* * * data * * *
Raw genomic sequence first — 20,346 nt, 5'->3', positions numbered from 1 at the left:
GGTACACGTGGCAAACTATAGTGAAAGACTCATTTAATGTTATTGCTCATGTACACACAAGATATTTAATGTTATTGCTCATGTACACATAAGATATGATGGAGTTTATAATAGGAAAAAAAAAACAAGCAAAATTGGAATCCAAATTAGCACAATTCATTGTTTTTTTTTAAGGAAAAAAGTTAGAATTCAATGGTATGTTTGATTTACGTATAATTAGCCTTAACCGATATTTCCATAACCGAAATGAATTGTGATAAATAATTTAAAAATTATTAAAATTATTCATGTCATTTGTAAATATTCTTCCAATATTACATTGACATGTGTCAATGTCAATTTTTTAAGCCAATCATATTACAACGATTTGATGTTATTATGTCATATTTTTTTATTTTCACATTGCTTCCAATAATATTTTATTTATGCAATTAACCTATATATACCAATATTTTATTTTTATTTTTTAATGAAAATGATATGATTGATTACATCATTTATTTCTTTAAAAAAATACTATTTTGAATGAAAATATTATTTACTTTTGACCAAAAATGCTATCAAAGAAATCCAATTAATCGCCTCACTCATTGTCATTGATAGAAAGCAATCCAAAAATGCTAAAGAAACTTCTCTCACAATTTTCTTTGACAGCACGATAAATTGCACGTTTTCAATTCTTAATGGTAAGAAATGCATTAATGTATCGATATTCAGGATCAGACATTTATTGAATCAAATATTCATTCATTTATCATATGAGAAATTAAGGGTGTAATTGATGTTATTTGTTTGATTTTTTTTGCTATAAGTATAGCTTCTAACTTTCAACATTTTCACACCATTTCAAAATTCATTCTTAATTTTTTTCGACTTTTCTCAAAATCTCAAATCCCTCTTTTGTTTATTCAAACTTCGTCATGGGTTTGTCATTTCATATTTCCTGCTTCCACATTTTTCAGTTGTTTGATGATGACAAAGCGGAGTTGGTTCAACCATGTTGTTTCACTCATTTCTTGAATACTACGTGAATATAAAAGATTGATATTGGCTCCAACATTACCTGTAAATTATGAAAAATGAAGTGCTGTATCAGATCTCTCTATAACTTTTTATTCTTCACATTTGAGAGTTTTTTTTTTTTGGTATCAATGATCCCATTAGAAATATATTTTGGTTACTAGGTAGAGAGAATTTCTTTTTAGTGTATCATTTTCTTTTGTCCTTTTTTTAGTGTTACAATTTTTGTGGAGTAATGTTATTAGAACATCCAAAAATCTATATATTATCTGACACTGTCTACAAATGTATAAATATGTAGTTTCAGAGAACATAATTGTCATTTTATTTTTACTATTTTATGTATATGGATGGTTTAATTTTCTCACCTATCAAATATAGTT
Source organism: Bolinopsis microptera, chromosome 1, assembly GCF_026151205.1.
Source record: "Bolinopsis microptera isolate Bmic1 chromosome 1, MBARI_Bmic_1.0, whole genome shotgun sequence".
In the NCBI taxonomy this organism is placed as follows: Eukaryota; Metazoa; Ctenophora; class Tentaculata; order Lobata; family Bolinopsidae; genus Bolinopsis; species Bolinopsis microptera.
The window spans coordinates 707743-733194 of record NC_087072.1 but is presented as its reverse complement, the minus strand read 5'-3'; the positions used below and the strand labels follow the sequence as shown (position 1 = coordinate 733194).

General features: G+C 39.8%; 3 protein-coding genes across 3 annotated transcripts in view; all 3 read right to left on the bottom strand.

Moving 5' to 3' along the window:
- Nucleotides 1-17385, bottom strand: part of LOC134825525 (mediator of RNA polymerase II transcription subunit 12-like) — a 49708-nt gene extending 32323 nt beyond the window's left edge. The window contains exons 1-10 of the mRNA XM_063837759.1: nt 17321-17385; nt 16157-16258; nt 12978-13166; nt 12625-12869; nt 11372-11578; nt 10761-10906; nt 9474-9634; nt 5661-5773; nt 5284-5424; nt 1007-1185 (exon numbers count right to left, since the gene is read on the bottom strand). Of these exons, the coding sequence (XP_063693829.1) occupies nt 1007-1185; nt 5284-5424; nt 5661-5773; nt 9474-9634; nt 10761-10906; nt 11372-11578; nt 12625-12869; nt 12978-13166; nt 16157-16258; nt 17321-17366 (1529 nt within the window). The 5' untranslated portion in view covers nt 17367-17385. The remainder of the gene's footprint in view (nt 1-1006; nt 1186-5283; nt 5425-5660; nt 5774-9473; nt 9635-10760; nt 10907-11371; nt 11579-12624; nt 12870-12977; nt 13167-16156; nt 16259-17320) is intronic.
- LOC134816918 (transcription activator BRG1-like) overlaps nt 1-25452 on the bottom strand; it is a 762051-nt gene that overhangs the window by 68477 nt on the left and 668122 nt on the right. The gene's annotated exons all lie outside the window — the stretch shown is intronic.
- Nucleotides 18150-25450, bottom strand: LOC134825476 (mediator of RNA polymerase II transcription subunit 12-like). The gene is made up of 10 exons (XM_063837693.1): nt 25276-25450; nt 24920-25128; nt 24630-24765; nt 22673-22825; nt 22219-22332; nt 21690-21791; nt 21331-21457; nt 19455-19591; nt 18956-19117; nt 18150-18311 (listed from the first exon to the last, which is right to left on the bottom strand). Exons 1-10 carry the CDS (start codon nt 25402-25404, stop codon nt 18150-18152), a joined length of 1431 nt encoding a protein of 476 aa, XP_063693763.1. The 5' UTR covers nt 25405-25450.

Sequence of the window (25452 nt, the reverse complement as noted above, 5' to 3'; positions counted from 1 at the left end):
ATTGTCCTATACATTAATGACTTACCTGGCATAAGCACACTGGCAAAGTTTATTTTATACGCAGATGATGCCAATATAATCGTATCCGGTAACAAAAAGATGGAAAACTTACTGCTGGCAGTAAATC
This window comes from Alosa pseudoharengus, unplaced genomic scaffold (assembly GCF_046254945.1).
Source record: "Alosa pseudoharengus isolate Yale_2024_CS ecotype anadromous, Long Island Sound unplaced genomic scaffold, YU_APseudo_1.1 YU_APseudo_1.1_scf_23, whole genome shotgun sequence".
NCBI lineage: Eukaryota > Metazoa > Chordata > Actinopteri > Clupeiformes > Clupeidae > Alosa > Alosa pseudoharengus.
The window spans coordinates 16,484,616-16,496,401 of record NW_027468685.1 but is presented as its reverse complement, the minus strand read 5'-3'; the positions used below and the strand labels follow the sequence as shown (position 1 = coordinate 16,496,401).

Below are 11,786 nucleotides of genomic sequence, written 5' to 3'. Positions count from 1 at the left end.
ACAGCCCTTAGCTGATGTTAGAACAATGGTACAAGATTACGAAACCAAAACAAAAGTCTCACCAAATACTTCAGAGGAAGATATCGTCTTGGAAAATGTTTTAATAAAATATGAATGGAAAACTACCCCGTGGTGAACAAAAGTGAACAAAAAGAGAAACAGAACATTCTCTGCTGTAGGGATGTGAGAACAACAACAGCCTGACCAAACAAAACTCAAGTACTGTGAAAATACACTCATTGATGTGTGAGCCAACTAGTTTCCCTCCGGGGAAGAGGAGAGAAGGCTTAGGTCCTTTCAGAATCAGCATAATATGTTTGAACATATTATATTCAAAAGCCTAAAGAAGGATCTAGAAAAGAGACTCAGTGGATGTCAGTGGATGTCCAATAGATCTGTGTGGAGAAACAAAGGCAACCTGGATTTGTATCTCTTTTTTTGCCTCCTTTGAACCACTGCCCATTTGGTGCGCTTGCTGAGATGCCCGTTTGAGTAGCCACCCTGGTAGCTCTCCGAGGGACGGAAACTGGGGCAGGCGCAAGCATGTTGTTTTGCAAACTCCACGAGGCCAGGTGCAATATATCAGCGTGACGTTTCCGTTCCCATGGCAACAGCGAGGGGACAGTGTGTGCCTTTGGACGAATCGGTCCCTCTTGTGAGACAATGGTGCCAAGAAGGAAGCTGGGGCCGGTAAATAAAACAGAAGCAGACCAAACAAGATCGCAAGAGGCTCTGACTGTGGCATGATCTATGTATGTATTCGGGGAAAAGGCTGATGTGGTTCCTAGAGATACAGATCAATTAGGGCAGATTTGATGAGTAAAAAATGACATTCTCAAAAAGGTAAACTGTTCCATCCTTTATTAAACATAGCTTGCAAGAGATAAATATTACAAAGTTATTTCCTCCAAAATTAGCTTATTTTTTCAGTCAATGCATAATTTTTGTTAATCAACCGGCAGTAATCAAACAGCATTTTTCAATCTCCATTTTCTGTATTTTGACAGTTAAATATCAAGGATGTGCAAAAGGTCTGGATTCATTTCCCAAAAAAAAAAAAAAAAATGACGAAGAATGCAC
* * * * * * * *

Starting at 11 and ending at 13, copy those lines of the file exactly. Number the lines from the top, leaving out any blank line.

- Nucleotides 18150-25450, bottom strand: LOC134825476 (mediator of RNA polymerase II transcription subunit 12-like). The gene is made up of 10 exons (XM_063837693.1): nt 25276-25450; nt 24920-25128; nt 24630-24765; nt 22673-22825; nt 22219-22332; nt 21690-21791; nt 21331-21457; nt 19455-19591; nt 18956-19117; nt 18150-18311 (listed from the first exon to the last, which is right to left on the bottom strand). Exons 1-10 carry the CDS (start codon nt 25402-25404, stop codon nt 18150-18152), a joined length of 1431 nt encoding a protein of 476 aa, XP_063693763.1. The 5' UTR covers nt 25405-25450.

Sequence of the window (25452 nt, the reverse complement as noted above, 5' to 3'; positions counted from 1 at the left end):
ATTGTCCTATACATTAATGACTTACCTGGCATAAGCACACTGGCAAAGTTTATTTTATACGCAGATGATGCCAATATAATCGTATCCGGTAACAAAAAGATGGAAAACTTACTGCTGGCAGTAAATC